The Fed and the Employment Report

Today was one of almost non-stop speculation about Friday’s employment report and how the Fed will react to it.  ADP had a predicion of job growth under 100K while the consensus is for 140K.  Most of those interviewed on CNBC were talking about differences in Fed policy based upon 50K changes in the result.

Readers of "A Dash" can get an insight into how the Fed is likely to respond.  I tried to do this last month with a description of methodology and an example of the error rate.  Sometimes it takes a graphic analogy, well outside of the problem area, to make the point.  I shall try again.

As you read this, you should be aware that the Fed Governors and their excellent staff understand what I am explaining.  They get it perfectly.  Unlike most on the Street, I am not speaking to them, trying to tell them their job.  I am trying to help the rest of us understand what they already know.

Let us suppose that we are in a bar that has a dartboard, a tried and true Wall Street analogy.  Next let us suppose that we set the throw line fifteen feet from the dart board.  The bullseye represents "truth" as we call it in statistics classes.  It exists, but it can only be estimated.  In this case it is the actual payroll growth for the month.  A player (perhaps having consumed a few brewski’s) steps to the line and throws at the board.  We mark the location of the first dart.  That is the first payroll jobs estimate, based upon only partial returns from a survey.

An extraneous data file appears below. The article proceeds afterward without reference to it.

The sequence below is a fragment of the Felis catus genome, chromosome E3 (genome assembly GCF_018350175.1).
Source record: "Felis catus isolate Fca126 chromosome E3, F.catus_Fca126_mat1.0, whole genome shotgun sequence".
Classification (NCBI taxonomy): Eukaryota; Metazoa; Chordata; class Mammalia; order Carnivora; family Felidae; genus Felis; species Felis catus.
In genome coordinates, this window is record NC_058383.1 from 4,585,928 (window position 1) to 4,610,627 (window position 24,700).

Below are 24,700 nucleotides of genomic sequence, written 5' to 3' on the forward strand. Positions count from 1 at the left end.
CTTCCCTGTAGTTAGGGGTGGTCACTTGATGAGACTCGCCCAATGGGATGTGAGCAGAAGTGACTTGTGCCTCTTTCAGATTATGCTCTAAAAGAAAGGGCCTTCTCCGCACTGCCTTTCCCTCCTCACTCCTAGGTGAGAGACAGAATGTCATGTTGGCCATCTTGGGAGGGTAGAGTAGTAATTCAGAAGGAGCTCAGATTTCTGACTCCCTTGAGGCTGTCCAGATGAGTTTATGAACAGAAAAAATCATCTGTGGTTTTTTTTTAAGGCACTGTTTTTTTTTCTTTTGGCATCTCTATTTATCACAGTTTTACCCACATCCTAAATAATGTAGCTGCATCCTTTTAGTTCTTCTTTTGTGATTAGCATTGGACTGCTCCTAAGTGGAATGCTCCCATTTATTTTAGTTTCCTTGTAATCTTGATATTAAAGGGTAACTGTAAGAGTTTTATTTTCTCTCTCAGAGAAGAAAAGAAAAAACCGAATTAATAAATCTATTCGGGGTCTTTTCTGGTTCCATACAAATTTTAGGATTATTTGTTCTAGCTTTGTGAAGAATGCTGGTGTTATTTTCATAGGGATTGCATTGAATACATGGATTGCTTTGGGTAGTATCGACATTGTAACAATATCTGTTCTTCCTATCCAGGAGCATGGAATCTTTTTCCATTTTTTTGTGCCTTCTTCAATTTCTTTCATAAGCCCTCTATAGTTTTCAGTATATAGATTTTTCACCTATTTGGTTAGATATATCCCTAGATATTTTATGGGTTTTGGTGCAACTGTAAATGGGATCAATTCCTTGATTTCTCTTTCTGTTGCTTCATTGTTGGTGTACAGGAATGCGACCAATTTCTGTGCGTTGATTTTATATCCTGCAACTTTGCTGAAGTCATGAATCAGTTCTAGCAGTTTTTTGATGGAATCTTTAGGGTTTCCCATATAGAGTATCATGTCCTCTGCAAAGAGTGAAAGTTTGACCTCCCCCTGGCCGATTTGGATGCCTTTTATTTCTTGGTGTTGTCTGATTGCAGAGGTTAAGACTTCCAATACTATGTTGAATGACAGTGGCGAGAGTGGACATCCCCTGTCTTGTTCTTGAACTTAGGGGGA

Now we let the player step up a few feet to a twelve-foot line.  The player throws again, and we mark the location of the second dart.  This is based upon the first revision of the payroll survey results.

Finally, we let the player throw from a regulation distance of about eight feet from the board.  The result is the payroll number after both revisions, about 90% of those originally asked to respond.

Here is the key point:

We now go to the board and draw a new bullseye around the position of the first (and least accurate) dart.  We accept that as "truth."

Briefly put, it is quite possible that ADP, or, or Ed Yardeni, or some other economist made an accurate prediction of truth, because we actually score the game based upon where the first, and least accurate, dart lands.

Even the final dart has an error band of over 400K jobs at the 90% confidence level.

Most employment numbers, probably the vast majority, are off by more than 50K jobs even after the final revision.  Despite this, the Street will swing billions of dollars on this result.

The main  point is that the Fed does not do this.  They understand the nature of the estimate.  They look at three-month groupings and trends, where the error is reduced.

I’ll pursue this further with how an investor can make use of this information, but it is important to keep in mind when viewing Friday’s report — and the revisions for prior months.  Also please note that the revisions change the base for the current month — often forgotten.

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